This study has demonstrated that both CBF and CVR are reduced and MTT is increased in areas with WMH as compared with NAWM. Although several previous reports support our findings of altered hemodynamics in relation to WMH, to our knowledge this is the first study demonstrating this by using high-resolution perfusion-weighted MR. Previous studies have not measured the hemodynamic status specifically within the WMH and compared it to surrounding NAWM, but have compared CBF in global white matter in individuals with WMH to individuals without WMH. Reduced CBF in global white matter associated with WMH has been shown by positron emission tomography, single-photon emission computed tomography, and Xe-CT.14,13,25⇓⇓ In addition, using transcranial Doppler sonography (TCD), Tzourio et al26 found the degree of WMH to be associated with a reduction in MCA blood flow velocity. Because of the absence of a control group, it cannot be excluded that CBF in NAWM is itself reduced in our study population compared with CBF in NAWM in subjects without WMH. Hatazawa et al14 found a global white matter CBF reduction of 14%, whereas the reduction in CBF between WMH and NAWM in this study was 29%, suggesting that the measured reduction in global white matter CBF reflects local changes in WMH. Our finding of a reduced CVR within WMH is in accord with previous findings. Oishi and Mochizuki, 25 using Xe-CT, found a significantly reduced CVR in patients with leukoariosis compared with controls. Isaka et al17 measured cortical CVR using a surface detector system and Xe clearance and found a significant negative correlation between CVR and the severity of periventricular hyperintensities. Reduction in CVR measured by CO2-enhanced TCD has also been associated with the extent of WMH.15 However, Turc et al13 were unable to find any significant reduction in CVR in the white matter of subjects with leukoariosis compared with normals. As pointed out by that group, the limited resolution in their CBF images with subsequent partial volume effects between tissue compartments could explain why no differences were detected.
Our results are a strong indication of an altered hemodynamic status within the WMH compared with the surrounding tissue and of WMH representing a pathological vascular state.1 Several histological studies report vascular changes in relation to WMH as well as varying degrees of ischemic injury.11,12,27,28⇓⇓⇓ It would be expected that reduction in CVR would render the tissue more sensitive to alterations in perfusion pressure, and it is noted that WMH have been associated with orthostatic hypotension.2 The association between hypertension9,10,29⇓⇓ as well as atherosclerosis8 and WMH supports the theory of vessel disease causing these lesions. Sander et al30 found a relationship between elevated nighttime systolic blood pressure and WMH, whereas Schmidt et al31 found that the LL PON1 genotype, which has been associated with small-vessel disease retinopathy, influenced the progression of WMH. The altered hemodynamics due to induced vessel changes could cause rarefaction of the myelin sheaths as consistently found in histological studies of WMH.1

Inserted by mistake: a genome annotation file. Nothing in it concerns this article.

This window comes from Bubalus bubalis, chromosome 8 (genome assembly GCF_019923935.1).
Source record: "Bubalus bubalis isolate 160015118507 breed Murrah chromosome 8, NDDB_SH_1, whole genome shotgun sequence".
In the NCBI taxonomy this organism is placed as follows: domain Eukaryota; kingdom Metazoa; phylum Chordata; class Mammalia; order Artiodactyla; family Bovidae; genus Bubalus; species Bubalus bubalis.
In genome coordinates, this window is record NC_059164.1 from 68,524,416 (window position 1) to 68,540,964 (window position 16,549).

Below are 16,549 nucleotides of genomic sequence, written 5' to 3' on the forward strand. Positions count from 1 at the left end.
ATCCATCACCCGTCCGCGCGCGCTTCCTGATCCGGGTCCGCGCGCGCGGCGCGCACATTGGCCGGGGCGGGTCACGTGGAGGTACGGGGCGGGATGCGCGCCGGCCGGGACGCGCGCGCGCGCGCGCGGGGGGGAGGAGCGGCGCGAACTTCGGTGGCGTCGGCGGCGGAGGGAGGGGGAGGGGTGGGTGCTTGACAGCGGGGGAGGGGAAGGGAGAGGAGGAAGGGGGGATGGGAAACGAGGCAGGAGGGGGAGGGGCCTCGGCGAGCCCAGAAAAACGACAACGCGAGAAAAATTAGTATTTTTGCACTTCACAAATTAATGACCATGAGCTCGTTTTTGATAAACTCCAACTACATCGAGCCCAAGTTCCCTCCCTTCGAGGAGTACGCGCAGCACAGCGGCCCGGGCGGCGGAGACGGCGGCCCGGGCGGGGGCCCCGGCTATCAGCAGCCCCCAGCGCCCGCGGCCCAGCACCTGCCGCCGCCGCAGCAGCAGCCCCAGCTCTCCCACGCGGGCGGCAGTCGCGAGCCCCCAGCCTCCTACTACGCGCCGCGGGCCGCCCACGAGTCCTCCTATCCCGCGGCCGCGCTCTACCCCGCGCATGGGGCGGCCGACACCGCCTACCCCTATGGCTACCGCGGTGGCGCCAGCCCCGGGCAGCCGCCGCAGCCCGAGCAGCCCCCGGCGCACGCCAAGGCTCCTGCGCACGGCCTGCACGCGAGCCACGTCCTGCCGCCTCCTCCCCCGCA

Our results were obtained in a selected group of 85-year-old subjects with an expected high prevalence of WMH. Whether other age groups exhibit the same hemodynamic changes in WMH as found in this study needs to be established.
Regional differences in vasculature and histopathological changes suggest a distinction between deep and periventricular WMH.11 Our ROI-generating program selected regions with regard to signal intensities, and not anatomical location, on the basis of manually drawn reference regions, and by combining the information from several images with different signal weighting. Partial volume effects were reduced by excluding voxels selected for more than 1 tissue, thereby obtaining ROIs specific to the different tissue types. The WMH ROIs could potentially have been stratified based on their location in deep and periventricular regions, but our data set was not large enough for such a stratification. To perform this stratification in a greater population as well as combining the hemodynamic information with information from MR diffusion and spectroscopic measurements would be of interest and is the aim of future studies.
In the group of 85-year-old volunteers, ACZ induced a significant increase in both CBF and CBV, smaller than the increase measured in our previous study of a group of younger healthy volunteers, 21 and suggests a possible reduction in CVR with age. To confirm this, measurements from more individuals with identical imaging protocols are required. An age-dependent reduction in CVR has been demonstrated in studies using TCD. Matteis et al32 showed an age-dependent reduction in CVR in both sexes using a breath-holding technique, whereas Kastrup et al,33 using CO2 inhalation as a stimulus, showed a reduction in CVR, only in women between the 4th and 5th decade.
Using our approach, we have demonstrated that it is possible from the absolute values to measure significant ACZ-induced changes. The measured data were scaled by a numerical factor derived from a previous study21 because of a known underestimation of the measured input function. Since all subjects and measurements have been scaled by the same numerical factor, this procedure does not influence any of the results of the statistical analysis, and the conclusions drawn from the study are the same independent of this procedure. There is need for a more optimized calibration method of the absolute values measured. One approach used by Østergaard et al34 is to scale the area under the arterial input function by the given dose of contrast agent and then use a common conversion factor to get absolute CBF.
We have shown for the first time that perfusion and CVR are reduced within WMH in comparison to the NAWM in a group of normal elderly. Furthermore, we suggest that this approach could be a step toward examining the effect of therapies designed to prevent or normalize vascular changes.
The study was supported by The Danish Medical Research Council, the Foundation for Research in Neurology, and The Danish Medical Association Research Fund.
- Received November 13, 2001.
- Revision received January 7, 2002.
- Accepted January 9, 2002.